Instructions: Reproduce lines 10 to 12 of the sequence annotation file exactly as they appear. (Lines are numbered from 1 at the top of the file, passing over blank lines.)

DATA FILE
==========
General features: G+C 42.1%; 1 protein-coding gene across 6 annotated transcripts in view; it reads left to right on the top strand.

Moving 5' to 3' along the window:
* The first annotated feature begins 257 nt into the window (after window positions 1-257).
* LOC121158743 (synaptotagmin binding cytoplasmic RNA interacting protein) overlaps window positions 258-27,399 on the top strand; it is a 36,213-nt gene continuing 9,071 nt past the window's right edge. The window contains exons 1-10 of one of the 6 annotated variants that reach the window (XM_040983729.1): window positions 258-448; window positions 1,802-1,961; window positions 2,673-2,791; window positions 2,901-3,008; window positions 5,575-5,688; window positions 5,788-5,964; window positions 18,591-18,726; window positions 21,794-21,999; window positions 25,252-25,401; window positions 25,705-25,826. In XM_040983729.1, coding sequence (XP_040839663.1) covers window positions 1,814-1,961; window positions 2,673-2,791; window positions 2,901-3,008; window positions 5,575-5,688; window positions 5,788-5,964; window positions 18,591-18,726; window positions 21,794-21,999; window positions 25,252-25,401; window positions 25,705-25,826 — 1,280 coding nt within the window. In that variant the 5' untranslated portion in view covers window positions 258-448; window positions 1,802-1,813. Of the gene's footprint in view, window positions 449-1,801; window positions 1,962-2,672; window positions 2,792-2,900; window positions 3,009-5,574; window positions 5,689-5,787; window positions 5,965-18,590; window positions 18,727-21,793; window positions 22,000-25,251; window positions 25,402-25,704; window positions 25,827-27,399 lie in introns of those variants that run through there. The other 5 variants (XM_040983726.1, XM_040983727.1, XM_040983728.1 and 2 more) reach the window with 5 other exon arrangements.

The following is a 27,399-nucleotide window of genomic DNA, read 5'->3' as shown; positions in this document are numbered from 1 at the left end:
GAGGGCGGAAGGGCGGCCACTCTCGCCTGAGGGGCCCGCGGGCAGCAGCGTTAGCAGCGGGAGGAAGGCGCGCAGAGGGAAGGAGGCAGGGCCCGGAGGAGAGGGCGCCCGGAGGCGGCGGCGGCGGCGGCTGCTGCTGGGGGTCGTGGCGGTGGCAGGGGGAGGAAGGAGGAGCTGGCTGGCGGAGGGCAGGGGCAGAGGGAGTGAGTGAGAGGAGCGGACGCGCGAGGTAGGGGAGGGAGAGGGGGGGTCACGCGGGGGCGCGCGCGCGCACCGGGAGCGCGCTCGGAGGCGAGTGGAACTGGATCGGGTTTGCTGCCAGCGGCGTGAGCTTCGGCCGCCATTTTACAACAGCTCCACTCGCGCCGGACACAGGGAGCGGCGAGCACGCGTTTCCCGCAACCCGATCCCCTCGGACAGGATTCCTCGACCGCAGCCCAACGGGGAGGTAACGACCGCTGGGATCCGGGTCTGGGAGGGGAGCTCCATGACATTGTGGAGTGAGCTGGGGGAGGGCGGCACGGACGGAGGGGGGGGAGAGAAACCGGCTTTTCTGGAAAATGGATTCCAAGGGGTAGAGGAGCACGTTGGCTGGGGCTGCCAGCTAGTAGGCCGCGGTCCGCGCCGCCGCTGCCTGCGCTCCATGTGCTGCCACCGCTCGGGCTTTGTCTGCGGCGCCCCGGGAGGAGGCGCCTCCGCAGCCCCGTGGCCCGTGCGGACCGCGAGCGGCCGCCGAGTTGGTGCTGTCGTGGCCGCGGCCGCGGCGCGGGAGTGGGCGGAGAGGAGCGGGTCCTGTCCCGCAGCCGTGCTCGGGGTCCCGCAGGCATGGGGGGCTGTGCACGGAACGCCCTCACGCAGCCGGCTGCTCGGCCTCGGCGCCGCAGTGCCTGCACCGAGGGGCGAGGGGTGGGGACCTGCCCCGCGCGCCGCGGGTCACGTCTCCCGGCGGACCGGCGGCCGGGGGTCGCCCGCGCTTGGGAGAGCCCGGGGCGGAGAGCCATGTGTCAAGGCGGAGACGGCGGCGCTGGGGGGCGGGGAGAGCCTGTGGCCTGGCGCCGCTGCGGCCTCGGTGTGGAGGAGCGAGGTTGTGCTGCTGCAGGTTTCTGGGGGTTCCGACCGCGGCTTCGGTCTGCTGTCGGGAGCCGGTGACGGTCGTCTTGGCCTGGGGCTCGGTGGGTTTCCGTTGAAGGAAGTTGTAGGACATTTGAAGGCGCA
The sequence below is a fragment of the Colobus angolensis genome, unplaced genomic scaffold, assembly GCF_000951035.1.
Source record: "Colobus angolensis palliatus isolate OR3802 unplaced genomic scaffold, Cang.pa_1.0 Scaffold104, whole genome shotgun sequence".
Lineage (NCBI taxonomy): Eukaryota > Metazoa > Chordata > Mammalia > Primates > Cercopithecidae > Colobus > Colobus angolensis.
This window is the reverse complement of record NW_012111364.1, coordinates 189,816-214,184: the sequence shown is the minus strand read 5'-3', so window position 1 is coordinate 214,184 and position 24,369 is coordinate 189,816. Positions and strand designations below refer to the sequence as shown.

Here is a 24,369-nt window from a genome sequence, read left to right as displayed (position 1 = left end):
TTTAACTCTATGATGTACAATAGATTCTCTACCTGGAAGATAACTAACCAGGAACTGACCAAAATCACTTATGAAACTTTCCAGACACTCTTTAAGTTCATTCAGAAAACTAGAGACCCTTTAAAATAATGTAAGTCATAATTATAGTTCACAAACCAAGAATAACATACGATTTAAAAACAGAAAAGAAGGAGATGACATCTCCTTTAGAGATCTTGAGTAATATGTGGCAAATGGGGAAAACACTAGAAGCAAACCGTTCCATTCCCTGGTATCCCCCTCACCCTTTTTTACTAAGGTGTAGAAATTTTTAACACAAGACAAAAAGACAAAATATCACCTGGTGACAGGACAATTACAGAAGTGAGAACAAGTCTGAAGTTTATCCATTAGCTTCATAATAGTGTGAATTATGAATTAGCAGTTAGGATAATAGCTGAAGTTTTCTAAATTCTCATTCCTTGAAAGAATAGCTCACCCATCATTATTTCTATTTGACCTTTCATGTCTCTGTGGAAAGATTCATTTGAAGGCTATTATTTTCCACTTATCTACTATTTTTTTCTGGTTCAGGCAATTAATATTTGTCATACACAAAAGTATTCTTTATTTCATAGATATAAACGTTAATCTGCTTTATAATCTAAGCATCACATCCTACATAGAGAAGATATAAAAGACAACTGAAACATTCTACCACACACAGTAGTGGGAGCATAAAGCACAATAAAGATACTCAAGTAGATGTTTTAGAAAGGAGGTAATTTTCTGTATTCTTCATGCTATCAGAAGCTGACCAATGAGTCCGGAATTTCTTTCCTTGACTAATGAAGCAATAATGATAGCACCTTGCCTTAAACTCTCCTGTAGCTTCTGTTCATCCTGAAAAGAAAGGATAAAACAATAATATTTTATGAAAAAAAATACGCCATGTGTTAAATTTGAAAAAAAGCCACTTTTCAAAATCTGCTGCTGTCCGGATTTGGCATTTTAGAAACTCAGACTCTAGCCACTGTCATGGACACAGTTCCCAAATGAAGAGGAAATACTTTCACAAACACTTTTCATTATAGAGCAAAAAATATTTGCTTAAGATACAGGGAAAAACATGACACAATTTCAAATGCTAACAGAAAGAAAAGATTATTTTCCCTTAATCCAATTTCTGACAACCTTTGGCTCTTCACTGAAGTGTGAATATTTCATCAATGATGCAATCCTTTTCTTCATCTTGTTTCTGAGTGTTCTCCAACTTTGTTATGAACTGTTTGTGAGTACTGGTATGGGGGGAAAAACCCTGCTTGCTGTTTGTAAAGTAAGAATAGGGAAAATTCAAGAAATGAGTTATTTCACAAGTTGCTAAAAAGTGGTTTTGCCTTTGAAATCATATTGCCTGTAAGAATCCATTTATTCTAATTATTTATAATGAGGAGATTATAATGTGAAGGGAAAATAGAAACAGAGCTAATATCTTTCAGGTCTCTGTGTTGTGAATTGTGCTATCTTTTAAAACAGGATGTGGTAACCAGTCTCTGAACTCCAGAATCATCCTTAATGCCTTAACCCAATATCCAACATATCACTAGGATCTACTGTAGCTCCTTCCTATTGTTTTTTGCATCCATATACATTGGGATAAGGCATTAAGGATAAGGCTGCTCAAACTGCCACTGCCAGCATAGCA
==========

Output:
This window is the reverse complement of record NW_012111364.1, coordinates 189,816-214,184: the sequence shown is the minus strand read 5'-3', so window position 1 is coordinate 214,184 and position 24,369 is coordinate 189,816. Positions and strand designations below refer to the sequence as shown.

Here is a 24,369-nt window from a genome sequence, read left to right as displayed (position 1 = left end):
TTTAACTCTATGATGTACAATAGATTCTCTACCTGGAAGATAACTAACCAGGAACTGACCAAAATCACTTATGAAACTTTCCAGACACTCTTTAAGTTCATTCAGAAAACTAGAGACCCTTTAAAATAATGTAAGTCATAATTATAGTTCACAAACCAAGAATAACATACGATTTAAAAACAGAAAAGAAGGAGATGACATCTCCTTTAGAGATCTTGAGTAATATGTGGCAAATGGGGAAAACACTAGAAGCAAACCGTTCCATTCCCTGGTATCCCCCTCACCCTTTTTTACTAAGGTGTAGAAATTTTTAACACAAGACAAAAAGACAAAATATCACCTGGTGACAGGACAATTACAGAAGTGAGAACAAGTCTGAAGTTTATCCATTAGCTTCATAATAGTGTGAATTATGAATTAGCAGTTAGGATAATAGCTGAAGTTTTCTAAATTCTCATTCCTTGAAAGAATAGCTCACCCATCATTATTTCTATTTGACCTTTCATGTCTCTGTGGAAAGATTCATTTGAAGGCTATTATTTTCCACTTATCTACTATTTTTTTCTGGTTCAGGCAATTAATATTTGTCATACACAAAAGTATTCTTTATTTCATAGATATAAACGTTAATCTGCTTTATAATCTAAGCATCACATCCTACATAGAGAAGATATAAAAGACAACTGAAACATTCTACCACACACAGTAGTGGGAGCATAAAGCACAATAAAGATACTCAAGTAGATGTTTTAGAAAGGAGGTAATTTTCTGTATTCTTCATGCTATCAGAAGCTGACCAATGAGTCCGGAATTTCTTTCCTTGACTAATGAAGCAATAATGATAGCACCTTGCCTTAAACTCTCCTGTAGCTTCTGTTCATCCTGAAAAGAAAGGATAAAACAATAATATTTTATGAAAAAAAATACGCCATGTGTTAAATTTGAAAAAAAGCCACTTTTCAAAATCTGCTGCTGTCCGGATTTGGCATTTTAGAAACTCAGACTCTAGCCACTGTCATGGACACAGTTCCCAAATGAAGAGGAAATACTTTCACAAACACTTTTCATTATAGAGCAAAAAATATTTGCTTAAGATACAGGGAAAAACATGACACAATTTCAAATGCTAACAGAAAGAAAAGATTATTTTCCCTTAATCCAATTTCTGACAACCTTTGGCTCTTCACTGAAGTGTGAATATTTCATCAATGATGCAATCCTTTTCTTCATCTTGTTTCTGAGTGTTCTCCAACTTTGTTATGAACTGTTTGTGAGTACTGGTATGGGGGGAAAAACCCTGCTTGCTGTTTGTAAAGTAAGAATAGGGAAAATTCAAGAAATGAGTTATTTCACAAGTTGCTAAAAAGTGGTTTTGCCTTTGAAATCATATTGCCTGTAAGAATCCATTTATTCTAATTATTTATAATGAGGAGATTATAATGTGAAGGGAAAATAGAAACAGAGCTAATATCTTTCAGGTCTCTGTGTTGTGAATTGTGCTATCTTTTAAAACAGGATGTGGTAACCAGTCTCTGAACTCCAGAATCATCCTTAATGCCTTAACCCAATATCCAACATATCACTAGGATCTACTGTAGCTCCTTCCTATTGTTTTTTGCATCCATATACATTGGGATAAGGCATTAAGGATAAGGCTGCTCAAACTGCCACTGCCAGCATAGCA